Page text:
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How the Politics of the Left Lost Its Way

One important – and overlooked – effect was how it changed the idea of the term “Left” in political terminology.

· 5 min read
How the Politics of the Left Lost Its Way

One hundred years ago, the Bolsheviks seized power in Russia and set up the first long-lasting Marxist government. The Russian Revolution’s impact was wide-ranging. One important – and overlooked – effect was how it changed the idea of the term “Left” in political terminology. Following the Bolshevik takeover, the term Left became more strongly associated with collectivism and public ownership.

But originally the term Left meant something quite different. Indeed, collectivism or public ownership are not exclusive to the Left. The word fascism derives from the fasces symbol of Ancient Rome, a bundle of rods containing an axe, which signify collective strength.

The British Union of Fascists originally used the fasces on its flag.

Another effect of 1917 was to undermine further the democratic credentials of the Left. These had already been undermined by early socialists such as Robert Owen, who had been opposed to democracy. After Soviet Russia and Mao’s China, part of the Left was linked to totalitarian regimes with human rights abuses, execution without trial, little freedom of expression and arbitrary confiscation of property.

Origins of Left and Right

The political terms Left and Right originated in the French Revolution. In 1789, in the National Constituent Assembly, deputies most critical of the monarchy began to gather on the seats to the left of the president’s chair. Conservative supporters of the aristocracy and the monarchy congregated on the right side.

Those on the right wished to maintain the authority of the crown by means of a royal veto, to preserve some rights of the aristocracy, to have an unelected upper house, and to maintain major property and tax qualifications for voting.

Those on the left wished to limit the powers of the monarchy and to create a democratic republic. They demanded an end to aristocratic privileges and limitations to the powers of the church and the state.

Hence Left originally meant liberty, human rights, and equality under the law. It meant opposition to monarchy, aristocracy, theocracy, state monopolies, and other institutionalised privileges. The original Left opposed justifications of authority derived from religion or from noble birth. It supported democracy and private enterprise.

Ostensibly, the Left has always stood for equality. But what does this mean? Does it mean equality under the law? Such equality was explicitly denied by Karl Marx and his followers, who argued that after the revolution the bourgeois class should be denied legal rights. This was put into practice after the revolution in Russia in 1917.

The pursuit of equality is not confined to socialists. Liberals such as Thomas Paine and John Stuart Mill promoted the more equal distribution of income and wealth, as well as equality under the law. Liberals favour markets and private property, partly because they help protect individual autonomy. So can liberals be described as Left? Today’s Left has become so widely associated with public ownership that it would not include radical liberals in its broad movement.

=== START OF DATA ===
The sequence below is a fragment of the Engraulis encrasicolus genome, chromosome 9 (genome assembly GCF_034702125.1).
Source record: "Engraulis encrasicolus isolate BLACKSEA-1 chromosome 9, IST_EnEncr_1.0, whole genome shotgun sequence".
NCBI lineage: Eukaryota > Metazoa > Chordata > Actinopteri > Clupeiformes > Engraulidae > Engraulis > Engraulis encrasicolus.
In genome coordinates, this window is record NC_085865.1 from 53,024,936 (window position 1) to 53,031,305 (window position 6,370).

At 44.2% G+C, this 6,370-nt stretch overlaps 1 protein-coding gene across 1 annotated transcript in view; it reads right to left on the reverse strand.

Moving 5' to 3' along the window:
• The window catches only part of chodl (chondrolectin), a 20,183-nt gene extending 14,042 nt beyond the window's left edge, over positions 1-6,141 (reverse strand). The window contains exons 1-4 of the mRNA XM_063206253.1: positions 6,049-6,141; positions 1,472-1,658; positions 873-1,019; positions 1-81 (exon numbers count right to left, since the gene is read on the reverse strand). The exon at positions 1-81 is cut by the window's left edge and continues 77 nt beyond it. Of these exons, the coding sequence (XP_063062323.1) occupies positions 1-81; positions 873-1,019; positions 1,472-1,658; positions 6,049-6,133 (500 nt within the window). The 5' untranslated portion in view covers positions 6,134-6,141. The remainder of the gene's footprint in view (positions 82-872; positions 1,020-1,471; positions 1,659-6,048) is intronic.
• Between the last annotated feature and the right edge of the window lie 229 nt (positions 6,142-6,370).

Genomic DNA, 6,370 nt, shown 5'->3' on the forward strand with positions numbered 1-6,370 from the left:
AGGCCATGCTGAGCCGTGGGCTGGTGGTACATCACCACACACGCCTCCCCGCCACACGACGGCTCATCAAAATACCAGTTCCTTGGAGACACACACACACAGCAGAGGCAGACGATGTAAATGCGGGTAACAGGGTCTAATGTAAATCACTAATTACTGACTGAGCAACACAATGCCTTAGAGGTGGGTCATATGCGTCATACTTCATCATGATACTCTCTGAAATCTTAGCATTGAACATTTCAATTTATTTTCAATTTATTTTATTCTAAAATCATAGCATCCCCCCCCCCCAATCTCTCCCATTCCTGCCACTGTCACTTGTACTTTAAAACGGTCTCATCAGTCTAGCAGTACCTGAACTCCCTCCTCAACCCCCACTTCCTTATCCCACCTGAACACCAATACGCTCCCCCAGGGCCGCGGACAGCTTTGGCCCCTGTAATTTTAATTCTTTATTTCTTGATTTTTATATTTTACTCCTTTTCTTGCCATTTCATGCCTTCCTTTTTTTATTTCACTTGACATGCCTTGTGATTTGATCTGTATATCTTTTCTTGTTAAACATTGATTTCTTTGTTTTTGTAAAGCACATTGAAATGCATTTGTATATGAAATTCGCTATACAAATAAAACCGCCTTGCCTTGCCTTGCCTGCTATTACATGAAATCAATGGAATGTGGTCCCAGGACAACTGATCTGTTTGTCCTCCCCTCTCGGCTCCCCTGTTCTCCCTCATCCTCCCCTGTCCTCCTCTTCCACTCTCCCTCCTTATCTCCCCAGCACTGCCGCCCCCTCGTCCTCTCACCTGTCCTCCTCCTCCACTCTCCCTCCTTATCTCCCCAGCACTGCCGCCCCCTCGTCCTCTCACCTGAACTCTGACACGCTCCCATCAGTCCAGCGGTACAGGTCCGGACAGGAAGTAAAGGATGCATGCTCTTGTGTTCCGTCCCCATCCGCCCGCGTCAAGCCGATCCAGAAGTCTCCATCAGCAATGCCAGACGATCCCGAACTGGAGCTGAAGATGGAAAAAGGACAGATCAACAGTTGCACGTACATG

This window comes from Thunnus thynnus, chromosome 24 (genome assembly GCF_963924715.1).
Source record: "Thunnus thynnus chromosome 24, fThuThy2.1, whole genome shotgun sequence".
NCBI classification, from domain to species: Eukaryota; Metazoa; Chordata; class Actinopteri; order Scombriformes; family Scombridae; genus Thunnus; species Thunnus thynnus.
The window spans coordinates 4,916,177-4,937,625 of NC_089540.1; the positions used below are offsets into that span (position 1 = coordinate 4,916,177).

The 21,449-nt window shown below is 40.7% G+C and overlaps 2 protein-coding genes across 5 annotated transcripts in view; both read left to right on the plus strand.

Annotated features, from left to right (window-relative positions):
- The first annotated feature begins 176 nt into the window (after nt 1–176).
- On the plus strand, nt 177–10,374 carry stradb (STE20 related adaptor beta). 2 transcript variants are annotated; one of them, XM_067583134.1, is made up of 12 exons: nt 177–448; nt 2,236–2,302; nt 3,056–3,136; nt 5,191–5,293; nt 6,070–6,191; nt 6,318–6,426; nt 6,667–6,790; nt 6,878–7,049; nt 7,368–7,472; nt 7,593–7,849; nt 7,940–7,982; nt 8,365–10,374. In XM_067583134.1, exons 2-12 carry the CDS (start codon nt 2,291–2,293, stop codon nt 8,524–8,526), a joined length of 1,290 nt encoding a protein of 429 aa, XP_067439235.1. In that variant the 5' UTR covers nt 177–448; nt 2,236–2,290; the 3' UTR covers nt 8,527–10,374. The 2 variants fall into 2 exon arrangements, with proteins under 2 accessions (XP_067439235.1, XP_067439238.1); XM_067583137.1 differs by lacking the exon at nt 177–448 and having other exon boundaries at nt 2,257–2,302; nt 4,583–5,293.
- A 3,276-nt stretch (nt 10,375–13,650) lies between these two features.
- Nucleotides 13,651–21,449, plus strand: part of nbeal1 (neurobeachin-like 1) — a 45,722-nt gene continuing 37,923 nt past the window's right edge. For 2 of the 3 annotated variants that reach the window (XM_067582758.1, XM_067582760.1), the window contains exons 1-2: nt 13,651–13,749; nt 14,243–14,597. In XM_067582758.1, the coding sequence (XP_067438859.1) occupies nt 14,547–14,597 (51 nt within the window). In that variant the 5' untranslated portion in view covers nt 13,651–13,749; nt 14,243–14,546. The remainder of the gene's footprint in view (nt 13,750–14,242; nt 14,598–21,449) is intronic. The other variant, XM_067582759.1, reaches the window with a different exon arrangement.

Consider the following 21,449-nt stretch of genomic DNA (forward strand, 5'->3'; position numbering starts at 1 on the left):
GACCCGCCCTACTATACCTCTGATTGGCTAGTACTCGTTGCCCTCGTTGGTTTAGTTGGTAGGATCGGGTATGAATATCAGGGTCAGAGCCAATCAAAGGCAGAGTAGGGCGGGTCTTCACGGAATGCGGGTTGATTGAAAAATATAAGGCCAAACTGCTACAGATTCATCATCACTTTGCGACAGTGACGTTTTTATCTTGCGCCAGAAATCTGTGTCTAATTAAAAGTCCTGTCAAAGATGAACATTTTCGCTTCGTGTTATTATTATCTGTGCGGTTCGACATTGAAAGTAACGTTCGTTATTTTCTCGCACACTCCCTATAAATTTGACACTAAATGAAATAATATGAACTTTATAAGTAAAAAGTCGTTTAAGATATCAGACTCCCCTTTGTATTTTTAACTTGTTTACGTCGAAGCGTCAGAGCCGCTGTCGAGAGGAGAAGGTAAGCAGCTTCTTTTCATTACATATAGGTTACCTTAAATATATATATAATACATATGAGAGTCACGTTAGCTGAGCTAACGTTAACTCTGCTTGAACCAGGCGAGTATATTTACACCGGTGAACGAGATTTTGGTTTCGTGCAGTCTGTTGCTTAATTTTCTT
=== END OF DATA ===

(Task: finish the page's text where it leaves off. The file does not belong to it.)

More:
The Regressive Left and Its Word Games
When government officials and legislators omit any mention of Islamism as an antecedent to violence, they are inoculating dangerous ideas from the searing eye of rational criticism.

The term Right has also shifted in meaning, from nationalist and traditionalist apologies for the privileges of aristocracy, to greater advocacy of free markets and private ownership, which ironically had been the territory of the original Left of 1789.

Wrong turnings?

The Marxist government in Russia quickly evolved into a one-party state. A regime of purges and terror ensued. I argue in my book Wrong Turnings: How the Left Got Lost that a slide towards totalitarianism is inevitable within Marxism. This is because the Marxist concept of class struggle and its proposal for a proletarian government undermines the notion of universal human rights, developed in the Enlightenment and proclaimed in the French Revolution.

By the 1970s some on the Left went further, to oppose any export of Western ideas, and to reject any notion that poorer countries deserved to enjoy the same human rights that were promoted in Europe and North America. Proposals to extend these rights or values were seen as apologies for “Western imperialism”. And, in their enthusiasm for “anti-imperialist struggles” many on the Left supported terrorists and religious extremists, including the IRA, Hamas, Hezbollah and the regime in Iran. This is far from the views of the original Left.

Of course, people that consider themselves as Left-leaning are not obliged to follow the ideas of the original Left. But it is important to understand how strains of Left thinking have twisted and turned from their original source. And recognise that alternatives are possible – particularly when the language of politics today is so broken. George Orwell wrote in 1946:

One … ought to recognise that the present political chaos is connected with the decay of language, and that one can probably bring about some improvement by starting at the verbal end.

The term Left has gone through major changes of meaning in the last two centuries. With this decay there has been a large degree of chaos. Meanwhile parties on the Left around the world are in crisis as a result of ideological fragmentation. If we are to have progressive change in society we need to first reconfigure the political map and no longer be restricted by what has come to define Left and Right.

This article was originally published on The Conversation.

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